When I first brush it on its shiny, once the sheen dulls it is ready to remove as seen in the picture.  It is usually about 15 minutes after it is applied depending on weather.  It is very labor intensive and does take some muscle to get it all off.  I do a second application after the first one shrinks for a week and has one wash coat of sealer on the body. 

The best stuff I ever used was the old Dunn-Edwards 8-9 Paste Wood Filler but thanks to EPA it no longer available so I make due with the Jasco. I use the Jasco because I like the color I get on the ash after it is applied. I can also tint it with color in oil so if I’m doing some crazy color like blue I can make blue filler.

Cool, yeah I'm a big fan of your tele finishes. Seems I am leaving far too much filler on there and letting it harden. Then having to sand off loads (hence why I detest filling!!). On my new swamp ash bass I'll get scraping first and get the filler down to a minimum, thanks.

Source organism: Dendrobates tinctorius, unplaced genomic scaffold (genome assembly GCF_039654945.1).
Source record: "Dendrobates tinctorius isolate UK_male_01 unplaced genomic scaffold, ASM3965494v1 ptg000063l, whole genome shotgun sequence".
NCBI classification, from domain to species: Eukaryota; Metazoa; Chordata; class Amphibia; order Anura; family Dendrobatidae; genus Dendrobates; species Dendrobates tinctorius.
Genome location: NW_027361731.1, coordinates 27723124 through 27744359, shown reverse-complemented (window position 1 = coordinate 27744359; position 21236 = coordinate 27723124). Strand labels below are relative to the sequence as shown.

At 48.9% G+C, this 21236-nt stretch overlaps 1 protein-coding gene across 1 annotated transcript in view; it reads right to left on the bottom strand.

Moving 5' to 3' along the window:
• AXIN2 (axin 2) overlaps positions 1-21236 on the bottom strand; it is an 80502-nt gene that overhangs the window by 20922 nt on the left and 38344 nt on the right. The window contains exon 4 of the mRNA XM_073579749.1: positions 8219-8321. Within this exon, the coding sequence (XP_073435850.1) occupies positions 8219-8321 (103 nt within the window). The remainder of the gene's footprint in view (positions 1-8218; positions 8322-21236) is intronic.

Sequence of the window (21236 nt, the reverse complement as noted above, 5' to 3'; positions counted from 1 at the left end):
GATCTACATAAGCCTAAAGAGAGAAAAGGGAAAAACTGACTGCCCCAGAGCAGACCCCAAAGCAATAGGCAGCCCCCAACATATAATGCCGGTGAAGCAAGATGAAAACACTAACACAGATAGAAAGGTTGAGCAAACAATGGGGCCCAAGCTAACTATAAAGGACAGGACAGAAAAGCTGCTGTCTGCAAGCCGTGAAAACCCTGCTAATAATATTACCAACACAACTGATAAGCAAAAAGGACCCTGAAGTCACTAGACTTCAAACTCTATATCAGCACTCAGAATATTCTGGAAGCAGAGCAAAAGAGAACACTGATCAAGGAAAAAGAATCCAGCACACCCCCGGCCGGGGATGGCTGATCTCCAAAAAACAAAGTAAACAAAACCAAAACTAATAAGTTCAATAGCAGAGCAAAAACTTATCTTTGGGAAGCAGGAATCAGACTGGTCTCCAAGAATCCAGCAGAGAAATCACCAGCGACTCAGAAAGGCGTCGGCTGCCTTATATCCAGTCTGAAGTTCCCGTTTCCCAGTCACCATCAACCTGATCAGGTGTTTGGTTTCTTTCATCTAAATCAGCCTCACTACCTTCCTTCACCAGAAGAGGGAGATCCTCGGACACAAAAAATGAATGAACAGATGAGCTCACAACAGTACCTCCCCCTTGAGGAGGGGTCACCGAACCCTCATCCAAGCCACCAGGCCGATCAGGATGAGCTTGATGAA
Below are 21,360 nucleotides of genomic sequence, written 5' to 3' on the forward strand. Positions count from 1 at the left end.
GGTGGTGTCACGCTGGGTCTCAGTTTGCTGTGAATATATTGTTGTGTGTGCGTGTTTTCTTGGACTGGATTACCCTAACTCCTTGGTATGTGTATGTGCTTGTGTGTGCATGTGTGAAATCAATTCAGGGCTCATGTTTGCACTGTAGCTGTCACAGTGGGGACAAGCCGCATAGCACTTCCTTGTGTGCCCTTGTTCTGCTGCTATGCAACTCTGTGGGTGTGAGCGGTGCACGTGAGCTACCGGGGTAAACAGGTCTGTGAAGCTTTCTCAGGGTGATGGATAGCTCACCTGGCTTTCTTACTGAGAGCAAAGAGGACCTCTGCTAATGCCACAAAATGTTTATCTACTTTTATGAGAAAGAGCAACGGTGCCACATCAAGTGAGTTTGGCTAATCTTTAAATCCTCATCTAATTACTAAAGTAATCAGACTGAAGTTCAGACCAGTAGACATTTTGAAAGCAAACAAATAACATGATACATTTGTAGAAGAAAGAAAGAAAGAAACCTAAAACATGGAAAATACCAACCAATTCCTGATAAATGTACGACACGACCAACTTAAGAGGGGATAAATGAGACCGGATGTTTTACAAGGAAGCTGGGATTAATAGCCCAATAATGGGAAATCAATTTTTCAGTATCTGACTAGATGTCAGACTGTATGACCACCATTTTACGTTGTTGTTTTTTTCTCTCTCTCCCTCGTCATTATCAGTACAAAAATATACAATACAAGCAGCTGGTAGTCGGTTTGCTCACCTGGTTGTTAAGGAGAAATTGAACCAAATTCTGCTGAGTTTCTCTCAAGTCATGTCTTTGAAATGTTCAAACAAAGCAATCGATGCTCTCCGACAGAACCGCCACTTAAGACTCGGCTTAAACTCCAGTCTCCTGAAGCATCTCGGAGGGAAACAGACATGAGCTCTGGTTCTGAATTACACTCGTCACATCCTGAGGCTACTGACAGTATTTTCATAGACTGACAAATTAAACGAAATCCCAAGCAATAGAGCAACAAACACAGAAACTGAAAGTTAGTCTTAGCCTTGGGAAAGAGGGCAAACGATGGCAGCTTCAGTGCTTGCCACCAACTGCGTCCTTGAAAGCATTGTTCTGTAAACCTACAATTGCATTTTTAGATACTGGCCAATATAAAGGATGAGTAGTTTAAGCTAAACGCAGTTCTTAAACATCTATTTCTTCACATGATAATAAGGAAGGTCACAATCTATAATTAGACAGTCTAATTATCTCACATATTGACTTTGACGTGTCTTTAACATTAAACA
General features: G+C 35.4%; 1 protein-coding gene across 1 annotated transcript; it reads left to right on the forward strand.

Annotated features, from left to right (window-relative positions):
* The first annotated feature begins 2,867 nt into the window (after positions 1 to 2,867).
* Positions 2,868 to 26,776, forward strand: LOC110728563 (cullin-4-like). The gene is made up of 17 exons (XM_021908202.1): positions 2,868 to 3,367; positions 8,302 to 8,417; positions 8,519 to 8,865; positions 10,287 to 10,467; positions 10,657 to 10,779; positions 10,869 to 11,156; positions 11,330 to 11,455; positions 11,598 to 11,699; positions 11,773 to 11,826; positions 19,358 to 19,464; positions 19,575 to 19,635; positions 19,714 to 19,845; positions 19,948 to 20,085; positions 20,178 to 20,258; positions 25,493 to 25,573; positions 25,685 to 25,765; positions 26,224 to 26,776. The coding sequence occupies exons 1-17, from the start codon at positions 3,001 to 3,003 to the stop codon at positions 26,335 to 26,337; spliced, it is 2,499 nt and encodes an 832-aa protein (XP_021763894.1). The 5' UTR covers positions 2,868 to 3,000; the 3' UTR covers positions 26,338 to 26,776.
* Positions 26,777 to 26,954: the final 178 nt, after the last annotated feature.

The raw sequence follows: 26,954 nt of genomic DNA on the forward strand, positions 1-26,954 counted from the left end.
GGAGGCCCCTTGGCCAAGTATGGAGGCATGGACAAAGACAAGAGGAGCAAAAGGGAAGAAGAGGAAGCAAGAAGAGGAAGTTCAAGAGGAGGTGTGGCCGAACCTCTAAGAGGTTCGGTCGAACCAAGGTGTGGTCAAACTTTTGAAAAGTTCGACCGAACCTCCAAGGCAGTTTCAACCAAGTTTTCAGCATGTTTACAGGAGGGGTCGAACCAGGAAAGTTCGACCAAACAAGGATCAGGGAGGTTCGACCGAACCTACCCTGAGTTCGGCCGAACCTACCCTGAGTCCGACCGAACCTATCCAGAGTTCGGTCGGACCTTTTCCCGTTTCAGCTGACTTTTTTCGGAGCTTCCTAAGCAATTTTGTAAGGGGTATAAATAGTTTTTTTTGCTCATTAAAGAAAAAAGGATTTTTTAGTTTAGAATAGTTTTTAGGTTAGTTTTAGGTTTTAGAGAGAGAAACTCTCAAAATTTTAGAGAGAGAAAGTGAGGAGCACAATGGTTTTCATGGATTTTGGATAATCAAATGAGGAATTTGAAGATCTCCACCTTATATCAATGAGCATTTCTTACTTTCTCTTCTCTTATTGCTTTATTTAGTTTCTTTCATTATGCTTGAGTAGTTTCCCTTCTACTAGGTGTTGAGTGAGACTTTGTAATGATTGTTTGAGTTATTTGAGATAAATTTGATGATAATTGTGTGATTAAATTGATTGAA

Mr Real Nice

Senior member
Messages
208
So is the goal of sanding the filler to remove ALL the filler from the surface or to just sand it down smooth?  I have a clear thin layer of hardened sealer on my body and I'm not sure if I should somehow try to painstakingly remove it or just sand the whole thing smooth.  It feels really really smooth, but like I said, I'm not sure if I can/should leave that thin layer of clear filler before sealing.  Hell, it practically seems to be a sealer itself.  I'm using the Lawrence McFadden grain filler from stewmac, by the way.
 

-CB-

Senior member
Messages
5,427
Tough to answer...  depends on the wood, the desired finish.  If you use a really flat sanding block, you may notice that some places are "dipped" and you can let those have a thin layer of filler.  By thin I mean just a very thin see though layer.  If the dip is deeper you need to sand it flat to get rid of it - especially if you have a clear or translucent finish.
 

Mr Real Nice

Senior member
Messages
208
nah, it's not really dipped at all.  It's a pretty uniform layer, actually.  It's solid mahogany and it's going to get an opaque finish.
 

dmraco

Senior member
Messages
4,651
this thread is very helpful...one question:

Can you use a dye after the filler is applied??